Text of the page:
Interview with Jenifer and Trevor Fink


How does it feel to be a mother of two girls who play football? Nervous? Excited? Proud?

Jenifer: It feels very different being a mother of two girls playing football. They were the only girls on their flag football teams and two of three girls playing tackle football for EMS. Two years ago, I was getting them ready for gymnastics meets … French braids and leotards and now I'm helping them get into their football pads and jerseys. I was so nervous when the girls were on the field for their first game of tackle football. I was afraid I wouldn't be able to watch. I was put at ease when I noticed the boys are not that much bigger than the girls (in seventh grade). Also, the school provided brand new helmets with technology to help reduce the risk of a serious brain injury or skull fracture.
Trevor: As their dad, I'm very proud. I thought I was too small to play as a kid, so I didn't. Not only are P&Z girls, but they're on the small side too. These obstacles did not deter them from wanting to play and that takes courage! We've instilled in our daughters that they can do and try anything they want, and we'll support them 100%. This is also the case with tackle football and as their dad, it makes me feel good that we are supporting their desires and dreams. I have a sense of pride within to know we have two very athletic, talented, and brave girls. I have been a little nervous at times when I see them on the field getting tackled & blocked, but when they pop up the parental worry disappears … until the next play.

What does it mean to you to have your daughters challenging gender norms?

Jenifer: A lot of people have questioned why we would let our girls play tackle football. They say, “It is so dangerous for these little girls!” My response, “I'm not going to tell my girls they can't do something because it is outside of the “gender norms.” Yes, football is dangerous but so is gymnastics and horse jumping … two other sports the girls are or have been involved with. I've watched these girls flip upside down and land on their feet, without a bobble on something that is only 4 inches wide … also known as, a balance beam. They are true adrenaline junkies, just like their mom and dad. When they told me they wanted to play tackle football, I said, “Go out there and get it done!” I support them every step of the way and it is awesome to see them out on the football field, beaming from ear to ear, doing what they love. I am so proud of them. #GIRLPOWER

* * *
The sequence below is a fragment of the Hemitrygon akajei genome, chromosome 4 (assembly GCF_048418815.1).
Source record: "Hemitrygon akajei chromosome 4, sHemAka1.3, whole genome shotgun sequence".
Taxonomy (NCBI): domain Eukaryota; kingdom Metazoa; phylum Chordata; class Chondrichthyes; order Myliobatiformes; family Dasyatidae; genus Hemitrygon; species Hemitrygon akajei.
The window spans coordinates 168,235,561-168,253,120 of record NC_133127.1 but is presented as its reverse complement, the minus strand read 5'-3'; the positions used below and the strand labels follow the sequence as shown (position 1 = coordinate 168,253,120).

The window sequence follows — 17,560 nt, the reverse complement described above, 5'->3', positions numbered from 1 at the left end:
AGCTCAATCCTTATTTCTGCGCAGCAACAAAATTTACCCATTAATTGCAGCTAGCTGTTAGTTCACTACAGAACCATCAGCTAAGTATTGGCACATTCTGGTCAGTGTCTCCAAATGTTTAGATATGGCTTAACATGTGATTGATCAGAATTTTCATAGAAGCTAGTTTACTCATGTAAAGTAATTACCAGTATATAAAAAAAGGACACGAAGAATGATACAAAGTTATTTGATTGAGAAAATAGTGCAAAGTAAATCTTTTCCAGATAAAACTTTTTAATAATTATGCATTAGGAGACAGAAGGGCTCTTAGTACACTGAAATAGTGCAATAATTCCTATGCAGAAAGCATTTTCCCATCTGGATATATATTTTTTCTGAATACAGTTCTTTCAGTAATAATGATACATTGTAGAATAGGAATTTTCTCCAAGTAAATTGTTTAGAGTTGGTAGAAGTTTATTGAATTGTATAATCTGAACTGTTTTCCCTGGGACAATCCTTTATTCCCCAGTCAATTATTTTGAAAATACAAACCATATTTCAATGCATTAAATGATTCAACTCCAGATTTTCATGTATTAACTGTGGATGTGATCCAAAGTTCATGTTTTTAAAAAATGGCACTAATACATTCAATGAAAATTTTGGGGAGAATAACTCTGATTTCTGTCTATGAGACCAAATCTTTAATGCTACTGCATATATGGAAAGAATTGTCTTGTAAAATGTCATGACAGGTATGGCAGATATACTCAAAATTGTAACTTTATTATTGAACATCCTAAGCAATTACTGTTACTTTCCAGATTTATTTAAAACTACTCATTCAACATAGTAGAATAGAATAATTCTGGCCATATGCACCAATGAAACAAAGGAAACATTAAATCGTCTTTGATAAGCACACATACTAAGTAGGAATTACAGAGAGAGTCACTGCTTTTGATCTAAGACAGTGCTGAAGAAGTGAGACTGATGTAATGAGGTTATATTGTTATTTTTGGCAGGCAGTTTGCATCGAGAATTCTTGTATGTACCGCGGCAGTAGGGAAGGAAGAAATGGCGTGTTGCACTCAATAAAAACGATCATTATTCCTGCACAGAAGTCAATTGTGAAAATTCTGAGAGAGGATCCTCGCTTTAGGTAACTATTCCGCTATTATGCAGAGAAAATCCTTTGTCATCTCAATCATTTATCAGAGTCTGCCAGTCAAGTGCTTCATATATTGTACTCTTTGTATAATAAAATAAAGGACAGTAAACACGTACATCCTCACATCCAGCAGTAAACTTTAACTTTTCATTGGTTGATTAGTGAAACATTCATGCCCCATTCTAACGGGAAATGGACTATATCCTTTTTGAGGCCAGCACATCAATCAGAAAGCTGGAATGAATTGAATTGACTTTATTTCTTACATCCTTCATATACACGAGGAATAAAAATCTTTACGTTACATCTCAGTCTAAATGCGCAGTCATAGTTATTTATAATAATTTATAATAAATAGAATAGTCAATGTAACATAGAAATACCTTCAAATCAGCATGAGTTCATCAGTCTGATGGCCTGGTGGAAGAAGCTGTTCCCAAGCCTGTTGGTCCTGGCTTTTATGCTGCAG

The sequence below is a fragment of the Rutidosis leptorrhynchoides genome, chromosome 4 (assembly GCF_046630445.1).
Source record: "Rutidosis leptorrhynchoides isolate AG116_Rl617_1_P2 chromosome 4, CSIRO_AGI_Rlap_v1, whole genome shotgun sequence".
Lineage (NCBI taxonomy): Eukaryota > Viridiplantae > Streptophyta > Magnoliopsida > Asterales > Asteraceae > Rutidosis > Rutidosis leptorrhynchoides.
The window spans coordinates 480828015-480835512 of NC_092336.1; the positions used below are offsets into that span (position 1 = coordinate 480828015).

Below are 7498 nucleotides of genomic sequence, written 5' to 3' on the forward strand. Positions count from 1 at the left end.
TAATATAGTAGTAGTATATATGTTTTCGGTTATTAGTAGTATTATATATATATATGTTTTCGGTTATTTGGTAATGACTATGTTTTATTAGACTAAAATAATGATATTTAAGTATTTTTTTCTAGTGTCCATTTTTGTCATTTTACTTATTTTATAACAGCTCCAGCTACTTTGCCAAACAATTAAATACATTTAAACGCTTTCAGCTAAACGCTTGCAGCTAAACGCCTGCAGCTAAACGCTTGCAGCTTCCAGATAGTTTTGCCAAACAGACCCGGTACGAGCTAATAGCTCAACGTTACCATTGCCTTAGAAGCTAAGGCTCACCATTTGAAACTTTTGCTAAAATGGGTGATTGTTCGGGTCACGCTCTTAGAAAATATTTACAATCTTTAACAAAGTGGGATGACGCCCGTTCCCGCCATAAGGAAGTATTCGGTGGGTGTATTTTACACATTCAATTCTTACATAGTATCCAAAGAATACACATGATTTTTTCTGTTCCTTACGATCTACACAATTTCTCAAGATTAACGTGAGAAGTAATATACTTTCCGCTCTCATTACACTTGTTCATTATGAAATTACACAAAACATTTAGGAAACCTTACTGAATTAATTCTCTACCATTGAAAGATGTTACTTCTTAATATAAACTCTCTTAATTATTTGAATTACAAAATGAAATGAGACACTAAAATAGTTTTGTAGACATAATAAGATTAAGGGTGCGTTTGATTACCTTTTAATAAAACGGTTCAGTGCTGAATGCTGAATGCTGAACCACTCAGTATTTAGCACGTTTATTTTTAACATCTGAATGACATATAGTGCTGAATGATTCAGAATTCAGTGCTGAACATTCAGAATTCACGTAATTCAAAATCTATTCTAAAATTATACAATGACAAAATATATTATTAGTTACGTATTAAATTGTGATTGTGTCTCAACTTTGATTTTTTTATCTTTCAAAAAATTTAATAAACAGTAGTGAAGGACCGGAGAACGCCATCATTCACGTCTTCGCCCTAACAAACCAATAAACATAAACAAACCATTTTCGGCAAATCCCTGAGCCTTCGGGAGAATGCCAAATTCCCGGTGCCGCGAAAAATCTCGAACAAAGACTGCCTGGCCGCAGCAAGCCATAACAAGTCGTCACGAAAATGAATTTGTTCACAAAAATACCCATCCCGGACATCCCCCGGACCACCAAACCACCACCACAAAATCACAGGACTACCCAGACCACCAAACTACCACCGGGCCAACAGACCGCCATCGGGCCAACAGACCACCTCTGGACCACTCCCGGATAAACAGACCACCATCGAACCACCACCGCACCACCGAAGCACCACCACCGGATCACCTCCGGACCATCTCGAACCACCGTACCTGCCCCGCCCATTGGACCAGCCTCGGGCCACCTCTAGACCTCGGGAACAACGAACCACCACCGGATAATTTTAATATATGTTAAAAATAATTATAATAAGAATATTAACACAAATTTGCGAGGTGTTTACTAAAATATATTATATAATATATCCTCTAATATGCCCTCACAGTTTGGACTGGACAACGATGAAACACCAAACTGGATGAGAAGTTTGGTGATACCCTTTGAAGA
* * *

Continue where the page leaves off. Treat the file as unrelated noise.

Trevor: I don't view it as “challenging gender norms” as their dad. I simply view it as my two children are playing the sport they love and want to get better at it. It is a male-dominated sport, that is how others view it. As a rec and Little League coach, I simply see it as my girls are talented enough to play a game and they just so happen to be playing it with boys.
Paige Fink, Zoey Fink, Elizabeth Middle School, Elizabeth, Elbert County, Colorado, football